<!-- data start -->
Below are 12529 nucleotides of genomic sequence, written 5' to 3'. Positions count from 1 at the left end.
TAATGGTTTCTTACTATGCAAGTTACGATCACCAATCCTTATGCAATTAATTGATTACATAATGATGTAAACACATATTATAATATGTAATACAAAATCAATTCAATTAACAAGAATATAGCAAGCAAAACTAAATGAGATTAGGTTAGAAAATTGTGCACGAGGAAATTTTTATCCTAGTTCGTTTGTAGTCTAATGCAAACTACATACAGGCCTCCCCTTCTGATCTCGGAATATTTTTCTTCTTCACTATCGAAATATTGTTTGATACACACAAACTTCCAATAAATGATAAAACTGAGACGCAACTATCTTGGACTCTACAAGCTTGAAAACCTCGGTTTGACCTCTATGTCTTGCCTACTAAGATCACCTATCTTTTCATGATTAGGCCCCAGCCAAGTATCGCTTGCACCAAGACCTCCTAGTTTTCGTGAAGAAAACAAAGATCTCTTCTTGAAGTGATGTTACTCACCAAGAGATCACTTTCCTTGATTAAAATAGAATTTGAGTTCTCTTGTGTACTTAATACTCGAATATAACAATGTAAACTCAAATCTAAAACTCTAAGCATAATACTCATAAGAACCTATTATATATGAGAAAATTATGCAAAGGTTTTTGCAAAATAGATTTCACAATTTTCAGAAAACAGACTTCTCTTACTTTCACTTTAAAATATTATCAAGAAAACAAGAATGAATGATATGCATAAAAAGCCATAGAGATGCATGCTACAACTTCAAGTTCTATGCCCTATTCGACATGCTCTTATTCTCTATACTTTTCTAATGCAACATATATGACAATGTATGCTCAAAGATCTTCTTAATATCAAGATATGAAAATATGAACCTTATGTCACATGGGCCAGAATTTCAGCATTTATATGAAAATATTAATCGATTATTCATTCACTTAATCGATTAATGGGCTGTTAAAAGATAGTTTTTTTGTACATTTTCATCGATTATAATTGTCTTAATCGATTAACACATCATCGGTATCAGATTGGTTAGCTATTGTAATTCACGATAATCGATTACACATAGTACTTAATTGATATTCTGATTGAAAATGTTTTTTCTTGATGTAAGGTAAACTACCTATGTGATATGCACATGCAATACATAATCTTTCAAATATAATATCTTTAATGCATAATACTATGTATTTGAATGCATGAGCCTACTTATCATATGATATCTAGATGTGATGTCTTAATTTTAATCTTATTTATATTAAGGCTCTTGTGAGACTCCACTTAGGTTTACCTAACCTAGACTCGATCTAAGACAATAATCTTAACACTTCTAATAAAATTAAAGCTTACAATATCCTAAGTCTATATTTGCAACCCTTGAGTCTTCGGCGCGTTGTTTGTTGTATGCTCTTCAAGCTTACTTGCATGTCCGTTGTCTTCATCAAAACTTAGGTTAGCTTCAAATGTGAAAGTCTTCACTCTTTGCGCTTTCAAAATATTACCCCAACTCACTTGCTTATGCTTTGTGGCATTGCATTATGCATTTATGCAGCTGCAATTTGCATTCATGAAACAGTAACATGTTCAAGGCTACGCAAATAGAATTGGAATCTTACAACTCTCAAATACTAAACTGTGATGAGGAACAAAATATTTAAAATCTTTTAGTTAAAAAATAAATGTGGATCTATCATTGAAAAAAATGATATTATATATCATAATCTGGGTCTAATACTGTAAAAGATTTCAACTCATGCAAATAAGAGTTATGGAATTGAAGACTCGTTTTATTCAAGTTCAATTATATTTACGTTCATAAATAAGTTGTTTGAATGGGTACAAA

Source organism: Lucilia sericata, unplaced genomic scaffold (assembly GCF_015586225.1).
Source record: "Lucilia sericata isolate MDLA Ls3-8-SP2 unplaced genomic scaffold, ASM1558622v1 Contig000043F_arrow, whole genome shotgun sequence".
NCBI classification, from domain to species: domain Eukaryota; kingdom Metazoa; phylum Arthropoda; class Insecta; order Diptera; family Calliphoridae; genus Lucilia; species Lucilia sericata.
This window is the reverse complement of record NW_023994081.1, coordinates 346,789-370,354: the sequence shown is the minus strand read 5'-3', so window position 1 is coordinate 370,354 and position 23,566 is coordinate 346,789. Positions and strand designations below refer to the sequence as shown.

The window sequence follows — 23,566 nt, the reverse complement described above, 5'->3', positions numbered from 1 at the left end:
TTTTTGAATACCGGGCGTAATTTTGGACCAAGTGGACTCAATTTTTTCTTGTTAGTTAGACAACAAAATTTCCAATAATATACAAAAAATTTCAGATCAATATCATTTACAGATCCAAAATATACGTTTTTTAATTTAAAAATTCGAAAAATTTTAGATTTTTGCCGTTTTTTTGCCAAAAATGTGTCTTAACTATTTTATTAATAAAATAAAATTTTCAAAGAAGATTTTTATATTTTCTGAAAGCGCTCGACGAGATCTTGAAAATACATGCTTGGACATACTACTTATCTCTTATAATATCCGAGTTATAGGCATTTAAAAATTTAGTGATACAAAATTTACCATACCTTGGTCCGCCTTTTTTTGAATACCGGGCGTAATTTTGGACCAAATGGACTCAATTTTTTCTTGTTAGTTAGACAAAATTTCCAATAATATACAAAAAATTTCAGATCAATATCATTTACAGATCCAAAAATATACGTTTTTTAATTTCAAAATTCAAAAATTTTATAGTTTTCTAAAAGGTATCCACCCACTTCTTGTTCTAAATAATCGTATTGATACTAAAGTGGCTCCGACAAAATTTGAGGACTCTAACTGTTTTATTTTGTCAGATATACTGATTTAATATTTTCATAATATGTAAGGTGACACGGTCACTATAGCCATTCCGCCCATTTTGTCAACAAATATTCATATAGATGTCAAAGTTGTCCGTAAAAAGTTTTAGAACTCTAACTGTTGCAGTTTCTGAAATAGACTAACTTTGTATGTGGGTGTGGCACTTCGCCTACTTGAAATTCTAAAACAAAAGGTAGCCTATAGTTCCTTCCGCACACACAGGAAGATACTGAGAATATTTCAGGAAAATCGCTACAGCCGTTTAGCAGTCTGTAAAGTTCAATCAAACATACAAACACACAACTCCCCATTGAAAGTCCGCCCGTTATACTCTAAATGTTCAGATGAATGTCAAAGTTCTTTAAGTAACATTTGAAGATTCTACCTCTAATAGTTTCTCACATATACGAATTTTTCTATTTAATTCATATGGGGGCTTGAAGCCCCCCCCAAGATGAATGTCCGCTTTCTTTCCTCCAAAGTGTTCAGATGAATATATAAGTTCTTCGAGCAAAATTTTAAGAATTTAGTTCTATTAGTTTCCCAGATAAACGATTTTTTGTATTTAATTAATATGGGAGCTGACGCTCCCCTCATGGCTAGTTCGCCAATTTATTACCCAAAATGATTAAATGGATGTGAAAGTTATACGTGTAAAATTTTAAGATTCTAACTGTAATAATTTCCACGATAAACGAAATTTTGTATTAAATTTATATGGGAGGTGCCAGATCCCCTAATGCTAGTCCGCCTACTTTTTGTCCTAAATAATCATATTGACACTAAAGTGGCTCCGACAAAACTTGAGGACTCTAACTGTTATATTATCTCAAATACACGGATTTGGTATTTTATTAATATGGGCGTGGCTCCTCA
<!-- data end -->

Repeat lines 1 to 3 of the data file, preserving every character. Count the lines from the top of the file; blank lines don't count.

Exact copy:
Below are 12529 nucleotides of genomic sequence, written 5' to 3'. Positions count from 1 at the left end.
TAATGGTTTCTTACTATGCAAGTTACGATCACCAATCCTTATGCAATTAATTGATTACATAATGATGTAAACACATATTATAATATGTAATACAAAATCAATTCAATTAACAAGAATATAGCAAGCAAAACTAAATGAGATTAGGTTAGAAAATTGTGCACGAGGAAATTTTTATCCTAGTTCGTTTGTAGTCTAATGCAAACTACATACAGGCCTCCCCTTCTGATCTCGGAATATTTTTCTTCTTCACTATCGAAATATTGTTTGATACACACAAACTTCCAATAAATGATAAAACTGAGACGCAACTATCTTGGACTCTACAAGCTTGAAAACCTCGGTTTGACCTCTATGTCTTGCCTACTAAGATCACCTATCTTTTCATGATTAGGCCCCAGCCAAGTATCGCTTGCACCAAGACCTCCTAGTTTTCGTGAAGAAAACAAAGATCTCTTCTTGAAGTGATGTTACTCACCAAGAGATCACTTTCCTTGATTAAAATAGAATTTGAGTTCTCTTGTGTACTTAATACTCGAATATAACAATGTAAACTCAAATCTAAAACTCTAAGCATAATACTCATAAGAACCTATTATATATGAGAAAATTATGCAAAGGTTTTTGCAAAATAGATTTCACAATTTTCAGAAAACAGACTTCTCTTACTTTCACTTTAAAATATTATCAAGAAAACAAGAATGAATGATATGCATAAAAAGCCATAGAGATGCATGCTACAACTTCAAGTTCTATGCCCTATTCGACATGCTCTTATTCTCTATACTTTTCTAATGCAACATATATGACAATGTATGCTCAAAGATCTTCTTAATATCAAGATATGAAAATATGAACCTTATGTCACATGGGCCAGAATTTCAGCATTTATATGAAAATATTAATCGATTATTCATTCACTTAATCGATTAATGGGCTGTTAAAAGATAGTTTTTTTGTACATTTTCATCGATTATAATTGTCTTAATCGATTAACACATCATCGGTATCAGATTGGTTAGCTATTGTAATTCACGATAATCGATTACACATAGTACTTAATTGATATTCTGATTGAAAATGTTTTTTCTTGATGTAAGGTAAACTACCTATGTGATATGCACATGCAATACATAATCTTTCAAATATAATATCTTTAATGCATAATACTATGTATTTGAATGCATGAGCCTACTTATCATATGATATCTAGATGTGATGTCTTAATTTTAATCTTATTTATATTAAGGCTCTTGTGAGACTCCACTTAGGTTTACCTAACCTAGACTCGATCTAAGACAATAATCTTAACACTTCTAATAAAATTAAAGCTTACAATATCCTAAGTCTATATTTGCAACCCTTGAGTCTTCGGCGCGTTGTTTGTTGTATGCTCTTCAAGCTTACTTGCATGTCCGTTGTCTTCATCAAAACTTAGGTTAGCTTCAAATGTGAAAGTCTTCACTCTTTGCGCTTTCAAAATATTACCCCAACTCACTTGCTTATGCTTTGTGGCATTGCATTATGCATTTATGCAGCTGCAATTTGCATTCATGAAACAGTAACATGTTCAAGGCTACGCAAATAGAATTGGAATCTTACAACTCTCAAATACTAAACTGTGATGAGGAACAAAATATTTAAAATCTTTTAGTTAAAAAATAAATGTGGATCTATCATTGAAAAAAATGATATTATATATCATAATCTGGGTCTAATACTGTAAAAGATTTCAACTCATGCAAATAAGAGTTATGGAATTGAAGACTCGTTTTATTCAAGTTCAATTATATTTACGTTCATAAATAAGTTGTTTGAATGGGTACAAA

Source organism: Lucilia sericata, unplaced genomic scaffold (assembly GCF_015586225.1).